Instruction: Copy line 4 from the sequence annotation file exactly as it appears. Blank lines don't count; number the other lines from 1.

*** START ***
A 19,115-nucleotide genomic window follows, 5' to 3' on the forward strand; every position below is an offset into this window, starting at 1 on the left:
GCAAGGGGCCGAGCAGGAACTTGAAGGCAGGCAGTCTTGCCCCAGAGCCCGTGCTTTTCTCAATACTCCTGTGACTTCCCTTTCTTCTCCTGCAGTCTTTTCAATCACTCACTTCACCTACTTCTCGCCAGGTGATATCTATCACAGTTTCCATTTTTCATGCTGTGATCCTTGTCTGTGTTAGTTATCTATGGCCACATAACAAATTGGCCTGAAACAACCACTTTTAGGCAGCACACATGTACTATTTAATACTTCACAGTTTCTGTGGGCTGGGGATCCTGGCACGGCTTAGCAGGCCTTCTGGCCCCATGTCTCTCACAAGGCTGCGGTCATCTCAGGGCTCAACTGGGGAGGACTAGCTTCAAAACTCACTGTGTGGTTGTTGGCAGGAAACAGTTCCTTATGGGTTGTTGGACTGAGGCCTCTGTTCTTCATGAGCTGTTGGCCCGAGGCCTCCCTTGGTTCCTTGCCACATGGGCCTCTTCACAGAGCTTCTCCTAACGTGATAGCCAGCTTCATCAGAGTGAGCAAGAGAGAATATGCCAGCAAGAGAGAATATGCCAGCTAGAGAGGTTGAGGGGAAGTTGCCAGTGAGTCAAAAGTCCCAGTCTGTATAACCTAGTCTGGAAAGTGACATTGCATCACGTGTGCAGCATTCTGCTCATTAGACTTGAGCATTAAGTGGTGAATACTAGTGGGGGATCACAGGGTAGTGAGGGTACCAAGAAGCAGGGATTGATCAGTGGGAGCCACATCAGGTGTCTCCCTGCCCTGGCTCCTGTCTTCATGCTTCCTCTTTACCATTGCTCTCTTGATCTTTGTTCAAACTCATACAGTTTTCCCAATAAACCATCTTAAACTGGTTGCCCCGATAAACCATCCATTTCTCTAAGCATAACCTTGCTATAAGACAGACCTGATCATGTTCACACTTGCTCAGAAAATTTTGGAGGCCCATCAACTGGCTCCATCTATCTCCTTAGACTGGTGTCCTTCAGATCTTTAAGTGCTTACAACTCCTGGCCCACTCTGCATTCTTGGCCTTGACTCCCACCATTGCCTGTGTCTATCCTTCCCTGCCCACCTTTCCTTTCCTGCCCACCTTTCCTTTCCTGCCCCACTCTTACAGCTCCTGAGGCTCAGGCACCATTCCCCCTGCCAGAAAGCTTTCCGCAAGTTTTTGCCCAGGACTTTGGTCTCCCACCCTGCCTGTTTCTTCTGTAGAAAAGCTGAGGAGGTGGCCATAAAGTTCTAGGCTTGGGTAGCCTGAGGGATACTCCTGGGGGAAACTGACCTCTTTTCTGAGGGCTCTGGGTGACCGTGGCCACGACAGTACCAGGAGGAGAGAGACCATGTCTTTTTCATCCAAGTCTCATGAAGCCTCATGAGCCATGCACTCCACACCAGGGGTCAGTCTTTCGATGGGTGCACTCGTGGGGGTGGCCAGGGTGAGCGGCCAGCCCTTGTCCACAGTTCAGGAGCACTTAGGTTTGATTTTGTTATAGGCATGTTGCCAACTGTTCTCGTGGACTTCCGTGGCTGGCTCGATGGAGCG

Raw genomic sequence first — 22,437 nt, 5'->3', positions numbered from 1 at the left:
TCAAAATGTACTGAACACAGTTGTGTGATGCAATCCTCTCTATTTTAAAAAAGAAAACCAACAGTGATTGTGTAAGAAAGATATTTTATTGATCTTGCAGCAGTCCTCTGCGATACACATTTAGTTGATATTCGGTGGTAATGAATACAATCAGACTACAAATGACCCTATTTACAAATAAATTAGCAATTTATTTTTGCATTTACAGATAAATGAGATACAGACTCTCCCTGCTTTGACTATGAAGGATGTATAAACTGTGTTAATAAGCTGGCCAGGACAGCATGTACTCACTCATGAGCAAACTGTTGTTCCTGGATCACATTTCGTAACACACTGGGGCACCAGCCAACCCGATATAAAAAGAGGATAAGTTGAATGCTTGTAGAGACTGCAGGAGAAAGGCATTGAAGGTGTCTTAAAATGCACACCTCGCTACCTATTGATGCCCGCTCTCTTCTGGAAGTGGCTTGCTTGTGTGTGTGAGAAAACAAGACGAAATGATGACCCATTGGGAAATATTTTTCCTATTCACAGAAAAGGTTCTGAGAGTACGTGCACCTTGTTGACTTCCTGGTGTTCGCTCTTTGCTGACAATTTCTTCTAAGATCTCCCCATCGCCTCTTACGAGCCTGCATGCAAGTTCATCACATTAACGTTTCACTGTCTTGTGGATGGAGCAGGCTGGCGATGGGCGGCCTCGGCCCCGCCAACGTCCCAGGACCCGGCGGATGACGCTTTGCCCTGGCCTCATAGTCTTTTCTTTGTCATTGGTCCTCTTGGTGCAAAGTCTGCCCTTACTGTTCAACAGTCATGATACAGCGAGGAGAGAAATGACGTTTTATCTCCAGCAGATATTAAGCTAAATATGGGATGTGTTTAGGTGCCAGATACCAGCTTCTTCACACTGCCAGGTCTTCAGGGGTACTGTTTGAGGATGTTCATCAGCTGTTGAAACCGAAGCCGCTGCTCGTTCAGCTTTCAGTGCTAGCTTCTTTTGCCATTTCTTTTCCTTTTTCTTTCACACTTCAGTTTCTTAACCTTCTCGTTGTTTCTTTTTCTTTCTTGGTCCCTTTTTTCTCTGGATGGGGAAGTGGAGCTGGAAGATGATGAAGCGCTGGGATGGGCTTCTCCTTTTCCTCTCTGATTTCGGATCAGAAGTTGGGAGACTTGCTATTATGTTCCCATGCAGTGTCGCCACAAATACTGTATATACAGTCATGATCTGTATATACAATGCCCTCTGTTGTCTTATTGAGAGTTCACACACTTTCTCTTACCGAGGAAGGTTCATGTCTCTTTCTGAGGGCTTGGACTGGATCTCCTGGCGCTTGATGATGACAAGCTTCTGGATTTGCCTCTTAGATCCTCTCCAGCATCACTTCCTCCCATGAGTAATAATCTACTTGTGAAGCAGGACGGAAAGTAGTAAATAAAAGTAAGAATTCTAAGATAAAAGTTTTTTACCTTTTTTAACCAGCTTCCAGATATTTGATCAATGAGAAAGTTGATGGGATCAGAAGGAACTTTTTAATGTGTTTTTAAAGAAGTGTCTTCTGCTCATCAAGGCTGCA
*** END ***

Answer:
TCAAAATGTACTGAACACAGTTGTGTGATGCAATCCTCTCTATTTTAAAAAAGAAAACCAACAGTGATTGTGTAAGAAAGATATTTTATTGATCTTGCAGCAGTCCTCTGCGATACACATTTAGTTGATATTCGGTGGTAATGAATACAATCAGACTACAAATGACCCTATTTACAAATAAATTAGCAATTTATTTTTGCATTTACAGATAAATGAGATACAGACTCTCCCTGCTTTGACTATGAAGGATGTATAAACTGTGTTAATAAGCTGGCCAGGACAGCATGTACTCACTCATGAGCAAACTGTTGTTCCTGGATCACATTTCGTAACACACTGGGGCACCAGCCAACCCGATATAAAAAGAGGATAAGTTGAATGCTTGTAGAGACTGCAGGAGAAAGGCATTGAAGGTGTCTTAAAATGCACACCTCGCTACCTATTGATGCCCGCTCTCTTCTGGAAGTGGCTTGCTTGTGTGTGTGAGAAAACAAGACGAAATGATGACCCATTGGGAAATATTTTTCCTATTCACAGAAAAGGTTCTGAGAGTACGTGCACCTTGTTGACTTCCTGGTGTTCGCTCTTTGCTGACAATTTCTTCTAAGATCTCCCCATCGCCTCTTACGAGCCTGCATGCAAGTTCATCACATTAACGTTTCACTGTCTTGTGGATGGAGCAGGCTGGCGATGGGCGGCCTCGGCCCCGCCAACGTCCCAGGACCCGGCGGATGACGCTTTGCCCTGGCCTCATAGTCTTTTCTTTGTCATTGGTCCTCTTGGTGCAAAGTCTGCCCTTACTGTTCAACAGTCATGATACAGCGAGGAGAGAAATGACGTTTTATCTCCAGCAGATATTAAGCTAAATATGGGATGTGTTTAGGTGCCAGATACCAGCTTCTTCACACTGCCAGGTCTTCAGGGGTACTGTTTGAGGATGTTCATCAGCTGTTGAAACCGAAGCCGCTGCTCGTTCAGCTTTCAGTGCTAGCTTCTTTTGCCATTTCTTTTCCTTTTTCTTTCACACTTCAGTTTCTTAACCTTCTCGTTGTTTCTTTTTCTTTCTTGGTCCCTTTTTTCTCTGGATGGGGAAGTGGAGCTGGAAGATGATGAAGCGCTGGGATGGGCTTCTCCTTTTCCTCTCTGATTTCGGATCAGAAGTTGGGAGACTTGCTATTATGTTCCCATGCAGTGTCGCCACAAATACTGTATATACAGTCATGATCTGTATATACAATGCCCTCTGTTGTCTTATTGAGAGTTCACACACTTTCTCTTACCGAGGAAGGTTCATGTCTCTTTCTGAGGGCTTGGACTGGATCTCCTGGCGCTTGATGATGACAAGCTTCTGGATTTGCCTCTTAGATCCTCTCCAGCATCACTTCCTCCCATGAGTAATAATCTACTTGTGAAGCAGGACGGAAAGTAGTAAATAAAAGTAAGAATTCTAAGATAAAAGTTTTTTACCTTTTTTAACCAGCTTCCAGATATTTGATCAATGAGAAAGTTGATGGGATCAGAAGGAACTTTTTAATGTGTTTTTAAAGAAGTGTCTTCTGCTCATCAAGGCTGCA